Skip to content

    Men's Health

    Font Size
    A
    A
    A

    Is Solo Sex Hurting Your Relationship?

    Wives often get upset if husbands are engaging in solo sex, such as masturbation or phone sex. But who is hurting whom?
    By
    WebMD Feature

    A woman might feel neglected if her mate spends too much time watching sports on TV. But if his leisure time involves solo sex, such as masturbating, engaging in phone sex, or using the Internet to view explicit sexual images or chat with an anonymous partner, she might go through the roof. And she might post to WebMD's Sex Matters® board, where the overwhelming majority of posts concerned with a mate engaging in solo sex come from women.

    Of course it's true that many women as well as men find pleasure in gratifying themselves alone. So is it cheating when the partner is left out? Psychologist Willard F. Harley of White Bear Lake, Minn., says men and women are probably hardwired to react differently. "Most women will say they want their husbands' sexual expression to be exclusively with them -- no masturbation, no pornography, no strip clubs. But men don't care if their wives look at naked men. They think it gives them license to look at naked women."

    Recommended Related to Men

    Admit It, Men: You’re Stressed

    You probably think of yourself as an average guy. And you probably think you cope pretty well with everyday stress. Sure, the boss might be causing you stress at work and making you uneasy about how secure your job is. Yeah, and maybe your wife has been too busy or too tired lately to notice just how much stress you have to deal with. And look at how fast your daughter is growing up. It's as if you're watching her in time-lapse photography while your college-aged son is still stuck in high school...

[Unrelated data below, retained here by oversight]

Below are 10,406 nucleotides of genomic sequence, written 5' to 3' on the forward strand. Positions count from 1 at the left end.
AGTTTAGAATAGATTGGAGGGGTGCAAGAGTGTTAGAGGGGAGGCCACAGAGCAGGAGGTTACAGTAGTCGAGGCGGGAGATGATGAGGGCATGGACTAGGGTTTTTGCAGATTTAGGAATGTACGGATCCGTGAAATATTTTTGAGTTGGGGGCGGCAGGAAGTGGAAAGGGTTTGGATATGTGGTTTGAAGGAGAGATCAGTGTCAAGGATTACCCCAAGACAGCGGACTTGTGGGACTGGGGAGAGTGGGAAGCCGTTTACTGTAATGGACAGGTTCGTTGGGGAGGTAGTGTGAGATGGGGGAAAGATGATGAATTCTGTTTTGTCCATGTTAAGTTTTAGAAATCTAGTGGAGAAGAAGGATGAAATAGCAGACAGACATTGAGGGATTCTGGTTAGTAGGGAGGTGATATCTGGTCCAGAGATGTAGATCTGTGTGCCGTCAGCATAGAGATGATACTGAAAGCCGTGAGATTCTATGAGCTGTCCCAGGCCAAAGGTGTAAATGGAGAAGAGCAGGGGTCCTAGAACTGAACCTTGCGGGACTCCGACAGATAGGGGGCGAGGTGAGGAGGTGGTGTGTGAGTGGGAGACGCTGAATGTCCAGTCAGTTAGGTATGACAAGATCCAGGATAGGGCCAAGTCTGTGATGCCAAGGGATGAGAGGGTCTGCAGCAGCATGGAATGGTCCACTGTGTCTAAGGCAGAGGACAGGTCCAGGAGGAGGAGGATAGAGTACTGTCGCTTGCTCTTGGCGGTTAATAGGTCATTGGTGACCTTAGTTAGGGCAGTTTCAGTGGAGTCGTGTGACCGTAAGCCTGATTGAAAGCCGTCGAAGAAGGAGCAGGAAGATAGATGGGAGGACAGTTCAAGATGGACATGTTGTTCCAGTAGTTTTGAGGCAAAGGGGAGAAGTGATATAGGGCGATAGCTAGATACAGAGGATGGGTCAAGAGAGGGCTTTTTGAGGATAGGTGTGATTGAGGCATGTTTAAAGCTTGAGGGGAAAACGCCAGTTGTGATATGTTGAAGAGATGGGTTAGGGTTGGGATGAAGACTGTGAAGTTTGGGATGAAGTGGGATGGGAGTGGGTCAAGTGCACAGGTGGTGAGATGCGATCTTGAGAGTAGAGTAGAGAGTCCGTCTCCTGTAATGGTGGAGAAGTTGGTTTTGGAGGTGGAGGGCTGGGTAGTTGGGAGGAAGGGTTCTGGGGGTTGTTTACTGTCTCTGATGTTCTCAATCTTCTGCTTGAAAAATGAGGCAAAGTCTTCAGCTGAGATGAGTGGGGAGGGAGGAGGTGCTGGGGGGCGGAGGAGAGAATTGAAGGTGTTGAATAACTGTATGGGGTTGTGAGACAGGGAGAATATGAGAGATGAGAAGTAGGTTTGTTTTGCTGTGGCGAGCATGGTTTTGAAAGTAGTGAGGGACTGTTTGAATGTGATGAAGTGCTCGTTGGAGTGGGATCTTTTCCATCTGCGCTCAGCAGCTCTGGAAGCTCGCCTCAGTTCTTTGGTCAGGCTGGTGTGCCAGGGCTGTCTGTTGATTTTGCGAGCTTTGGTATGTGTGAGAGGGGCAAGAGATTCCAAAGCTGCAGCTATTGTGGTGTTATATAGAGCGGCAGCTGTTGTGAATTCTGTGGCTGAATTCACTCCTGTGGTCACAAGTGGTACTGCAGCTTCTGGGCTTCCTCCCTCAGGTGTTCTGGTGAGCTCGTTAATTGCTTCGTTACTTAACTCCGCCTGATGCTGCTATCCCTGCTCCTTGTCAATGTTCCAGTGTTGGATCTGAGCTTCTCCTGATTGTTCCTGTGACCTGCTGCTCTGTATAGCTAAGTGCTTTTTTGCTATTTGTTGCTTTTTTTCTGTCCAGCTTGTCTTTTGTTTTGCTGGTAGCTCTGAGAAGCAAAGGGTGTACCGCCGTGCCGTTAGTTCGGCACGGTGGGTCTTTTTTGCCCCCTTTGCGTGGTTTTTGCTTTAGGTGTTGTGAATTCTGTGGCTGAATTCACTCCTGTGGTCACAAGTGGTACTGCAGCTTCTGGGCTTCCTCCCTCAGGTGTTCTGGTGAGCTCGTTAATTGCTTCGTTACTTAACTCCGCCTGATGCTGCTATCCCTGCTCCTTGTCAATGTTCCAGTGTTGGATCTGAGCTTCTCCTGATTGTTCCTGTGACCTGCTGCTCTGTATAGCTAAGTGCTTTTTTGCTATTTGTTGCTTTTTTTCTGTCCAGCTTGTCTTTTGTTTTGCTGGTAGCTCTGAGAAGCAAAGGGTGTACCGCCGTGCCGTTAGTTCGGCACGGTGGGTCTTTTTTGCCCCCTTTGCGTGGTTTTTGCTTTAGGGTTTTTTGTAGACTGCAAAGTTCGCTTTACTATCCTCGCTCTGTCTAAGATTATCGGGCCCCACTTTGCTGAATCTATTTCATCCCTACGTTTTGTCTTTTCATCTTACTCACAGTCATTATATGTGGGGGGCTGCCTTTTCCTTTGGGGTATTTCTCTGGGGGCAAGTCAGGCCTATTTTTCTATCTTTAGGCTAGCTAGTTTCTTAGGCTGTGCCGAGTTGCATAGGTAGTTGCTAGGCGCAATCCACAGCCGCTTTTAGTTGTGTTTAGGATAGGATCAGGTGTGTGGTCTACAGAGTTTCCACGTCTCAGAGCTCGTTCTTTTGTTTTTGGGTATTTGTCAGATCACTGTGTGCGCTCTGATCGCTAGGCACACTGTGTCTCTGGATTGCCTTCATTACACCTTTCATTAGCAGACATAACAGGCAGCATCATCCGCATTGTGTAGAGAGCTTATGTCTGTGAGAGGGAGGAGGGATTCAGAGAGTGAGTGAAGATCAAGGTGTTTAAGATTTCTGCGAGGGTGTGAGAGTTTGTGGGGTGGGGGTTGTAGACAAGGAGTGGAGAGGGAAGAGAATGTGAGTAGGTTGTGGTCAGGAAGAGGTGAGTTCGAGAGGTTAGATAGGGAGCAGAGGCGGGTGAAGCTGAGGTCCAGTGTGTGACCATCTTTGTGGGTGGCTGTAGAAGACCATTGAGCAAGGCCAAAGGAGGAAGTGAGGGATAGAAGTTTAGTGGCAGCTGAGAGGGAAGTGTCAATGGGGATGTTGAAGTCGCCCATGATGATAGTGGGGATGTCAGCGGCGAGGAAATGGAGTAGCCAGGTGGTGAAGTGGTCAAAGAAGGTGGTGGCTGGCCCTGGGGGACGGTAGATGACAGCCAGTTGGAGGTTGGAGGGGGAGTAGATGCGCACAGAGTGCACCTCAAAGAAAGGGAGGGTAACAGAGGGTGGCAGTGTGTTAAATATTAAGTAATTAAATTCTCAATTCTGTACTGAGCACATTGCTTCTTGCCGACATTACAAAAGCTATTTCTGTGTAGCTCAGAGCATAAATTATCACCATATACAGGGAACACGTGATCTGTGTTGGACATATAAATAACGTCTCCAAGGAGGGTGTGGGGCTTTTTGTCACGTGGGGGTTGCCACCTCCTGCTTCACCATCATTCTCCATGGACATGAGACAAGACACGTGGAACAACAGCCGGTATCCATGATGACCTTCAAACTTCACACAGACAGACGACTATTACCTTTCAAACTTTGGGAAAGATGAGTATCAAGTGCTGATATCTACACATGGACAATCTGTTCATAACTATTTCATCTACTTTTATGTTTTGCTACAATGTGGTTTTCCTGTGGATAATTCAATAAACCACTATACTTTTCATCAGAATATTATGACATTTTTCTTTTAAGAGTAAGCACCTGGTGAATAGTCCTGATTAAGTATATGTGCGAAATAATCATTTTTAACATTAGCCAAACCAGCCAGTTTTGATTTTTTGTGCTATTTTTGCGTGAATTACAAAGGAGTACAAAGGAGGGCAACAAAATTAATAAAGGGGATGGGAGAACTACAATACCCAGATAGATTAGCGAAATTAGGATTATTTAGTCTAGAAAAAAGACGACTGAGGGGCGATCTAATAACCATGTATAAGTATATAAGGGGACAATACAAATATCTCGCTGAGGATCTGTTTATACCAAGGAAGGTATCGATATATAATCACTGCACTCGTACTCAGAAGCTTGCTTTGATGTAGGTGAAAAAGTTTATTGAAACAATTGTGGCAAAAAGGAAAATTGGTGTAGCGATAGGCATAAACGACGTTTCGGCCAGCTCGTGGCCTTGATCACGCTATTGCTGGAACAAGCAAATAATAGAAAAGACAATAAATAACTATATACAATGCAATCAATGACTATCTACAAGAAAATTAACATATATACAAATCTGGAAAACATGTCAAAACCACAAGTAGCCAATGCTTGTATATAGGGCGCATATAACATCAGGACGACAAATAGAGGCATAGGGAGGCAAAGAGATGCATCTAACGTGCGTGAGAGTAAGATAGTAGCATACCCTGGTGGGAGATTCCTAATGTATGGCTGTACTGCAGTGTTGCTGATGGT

Read the Admit It, Men: You’re Stressed article > >

    Whether solo sex is a problem for a relationship is in the eye of the beholder, says David Schnarch, PhD, director of The Marriage and Family Health Center in Evergreen, Colo. "For some couples, it's a breach. For others, it's not."

    When the San Jose Marital and Sexuality Centre in Santa Clara, Calif., observed an increasing number of people in therapy dealing with online sexual behavior, its researchers surveyed visitors -- 86% male and 14% female -- to the MSNBC web site. The often-quoted survey showed that 64% of the 9,177 respondents were married or in a committed relationship, and 92% did not have problems related to online sexual activities. Perhaps surprisingly, most respondents said they got excited but not aroused by viewing and chatting.

    Who's in Charge of Sexual Fantasies?

    Solo sex can involve human interaction, as with phone sex or Internet chatting, or it can be totally private, as with masturbation. "The common traits are that the partner isn't involved and nobody is touching anybody else," says Louanne Cole Weston, PhD, a licensed marriage and family counselor/sex therapist in Fair Oaks, Calif. "Sometimes people think when they marry that they've just gotten a license to run the life of the other person, including their sexual thoughts and feelings. That's where everybody gets up in arms about solo sex."

    1 | 2 | 3

    Today on WebMD

    man coughing
    Men shouldn’t ignore.
    man swinging in hammock
    And how to get out it.
     
    shaving tools
    On your shaving skills.
    muscular man flexing
    Four facts that matter.
     
    Food Men 10 Foods Boost Male Health
    Slideshow
    Thoughtful man sitting on bed
    Quiz
     
    Man taking blood pressure
    Slideshow
    doctor holding syringe
    Slideshow
     
    Condom Quiz
    Quiz
    thumbnail_angry_couple_in_bed
    Slideshow
     
    man running
    Quiz
    older couple in bed
    Video